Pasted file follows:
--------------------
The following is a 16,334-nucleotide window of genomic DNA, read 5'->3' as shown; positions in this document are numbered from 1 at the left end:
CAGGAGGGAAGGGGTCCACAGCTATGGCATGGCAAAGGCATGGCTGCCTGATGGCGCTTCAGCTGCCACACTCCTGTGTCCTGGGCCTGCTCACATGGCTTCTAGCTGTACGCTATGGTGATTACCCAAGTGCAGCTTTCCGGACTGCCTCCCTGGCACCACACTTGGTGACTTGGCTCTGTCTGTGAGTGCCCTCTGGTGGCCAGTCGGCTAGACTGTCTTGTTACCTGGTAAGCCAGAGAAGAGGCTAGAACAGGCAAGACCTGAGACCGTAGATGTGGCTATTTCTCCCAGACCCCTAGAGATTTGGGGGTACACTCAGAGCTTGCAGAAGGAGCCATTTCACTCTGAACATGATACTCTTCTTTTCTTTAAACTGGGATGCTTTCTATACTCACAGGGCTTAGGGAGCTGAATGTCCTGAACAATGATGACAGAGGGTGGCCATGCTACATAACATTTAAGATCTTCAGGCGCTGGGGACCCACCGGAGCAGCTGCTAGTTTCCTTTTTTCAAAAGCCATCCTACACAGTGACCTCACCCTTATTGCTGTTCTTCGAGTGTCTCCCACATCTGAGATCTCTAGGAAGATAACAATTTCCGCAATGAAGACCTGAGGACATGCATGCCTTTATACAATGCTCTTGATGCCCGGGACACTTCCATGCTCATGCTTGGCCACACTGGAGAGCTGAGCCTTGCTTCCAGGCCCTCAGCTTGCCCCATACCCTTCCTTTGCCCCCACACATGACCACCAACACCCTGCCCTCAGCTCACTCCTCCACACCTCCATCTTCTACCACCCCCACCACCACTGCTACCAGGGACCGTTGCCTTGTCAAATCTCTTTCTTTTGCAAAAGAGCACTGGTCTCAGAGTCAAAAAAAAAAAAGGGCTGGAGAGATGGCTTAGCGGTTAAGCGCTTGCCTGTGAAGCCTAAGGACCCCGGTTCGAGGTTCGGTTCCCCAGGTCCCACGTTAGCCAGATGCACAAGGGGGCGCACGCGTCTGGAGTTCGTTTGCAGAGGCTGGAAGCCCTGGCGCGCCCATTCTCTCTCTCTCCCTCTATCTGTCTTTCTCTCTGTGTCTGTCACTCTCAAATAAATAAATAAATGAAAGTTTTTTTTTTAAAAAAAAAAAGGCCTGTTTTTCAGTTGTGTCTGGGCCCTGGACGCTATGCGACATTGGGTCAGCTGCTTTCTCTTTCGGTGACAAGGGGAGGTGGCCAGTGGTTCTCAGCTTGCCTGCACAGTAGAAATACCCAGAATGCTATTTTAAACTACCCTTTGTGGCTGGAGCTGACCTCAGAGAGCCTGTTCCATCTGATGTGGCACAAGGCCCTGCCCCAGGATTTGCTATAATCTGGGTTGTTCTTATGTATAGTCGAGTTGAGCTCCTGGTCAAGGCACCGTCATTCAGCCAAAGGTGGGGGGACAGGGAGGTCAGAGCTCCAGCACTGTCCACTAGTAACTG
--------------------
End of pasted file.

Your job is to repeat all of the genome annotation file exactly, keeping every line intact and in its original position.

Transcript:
The following is a 16,334-nucleotide window of genomic DNA, read 5'->3' as shown; positions in this document are numbered from 1 at the left end:
CAGGAGGGAAGGGGTCCACAGCTATGGCATGGCAAAGGCATGGCTGCCTGATGGCGCTTCAGCTGCCACACTCCTGTGTCCTGGGCCTGCTCACATGGCTTCTAGCTGTACGCTATGGTGATTACCCAAGTGCAGCTTTCCGGACTGCCTCCCTGGCACCACACTTGGTGACTTGGCTCTGTCTGTGAGTGCCCTCTGGTGGCCAGTCGGCTAGACTGTCTTGTTACCTGGTAAGCCAGAGAAGAGGCTAGAACAGGCAAGACCTGAGACCGTAGATGTGGCTATTTCTCCCAGACCCCTAGAGATTTGGGGGTACACTCAGAGCTTGCAGAAGGAGCCATTTCACTCTGAACATGATACTCTTCTTTTCTTTAAACTGGGATGCTTTCTATACTCACAGGGCTTAGGGAGCTGAATGTCCTGAACAATGATGACAGAGGGTGGCCATGCTACATAACATTTAAGATCTTCAGGCGCTGGGGACCCACCGGAGCAGCTGCTAGTTTCCTTTTTTCAAAAGCCATCCTACACAGTGACCTCACCCTTATTGCTGTTCTTCGAGTGTCTCCCACATCTGAGATCTCTAGGAAGATAACAATTTCCGCAATGAAGACCTGAGGACATGCATGCCTTTATACAATGCTCTTGATGCCCGGGACACTTCCATGCTCATGCTTGGCCACACTGGAGAGCTGAGCCTTGCTTCCAGGCCCTCAGCTTGCCCCATACCCTTCCTTTGCCCCCACACATGACCACCAACACCCTGCCCTCAGCTCACTCCTCCACACCTCCATCTTCTACCACCCCCACCACCACTGCTACCAGGGACCGTTGCCTTGTCAAATCTCTTTCTTTTGCAAAAGAGCACTGGTCTCAGAGTCAAAAAAAAAAAAGGGCTGGAGAGATGGCTTAGCGGTTAAGCGCTTGCCTGTGAAGCCTAAGGACCCCGGTTCGAGGTTCGGTTCCCCAGGTCCCACGTTAGCCAGATGCACAAGGGGGCGCACGCGTCTGGAGTTCGTTTGCAGAGGCTGGAAGCCCTGGCGCGCCCATTCTCTCTCTCTCCCTCTATCTGTCTTTCTCTCTGTGTCTGTCACTCTCAAATAAATAAATAAATGAAAGTTTTTTTTTTAAAAAAAAAAAGGCCTGTTTTTCAGTTGTGTCTGGGCCCTGGACGCTATGCGACATTGGGTCAGCTGCTTTCTCTTTCGGTGACAAGGGGAGGTGGCCAGTGGTTCTCAGCTTGCCTGCACAGTAGAAATACCCAGAATGCTATTTTAAACTACCCTTTGTGGCTGGAGCTGACCTCAGAGAGCCTGTTCCATCTGATGTGGCACAAGGCCCTGCCCCAGGATTTGCTATAATCTGGGTTGTTCTTATGTATAGTCGAGTTGAGCTCCTGGTCAAGGCACCGTCATTCAGCCAAAGGTGGGGGGACAGGGAGGTCAGAGCTCCAGCACTGTCCACTAGTAACTG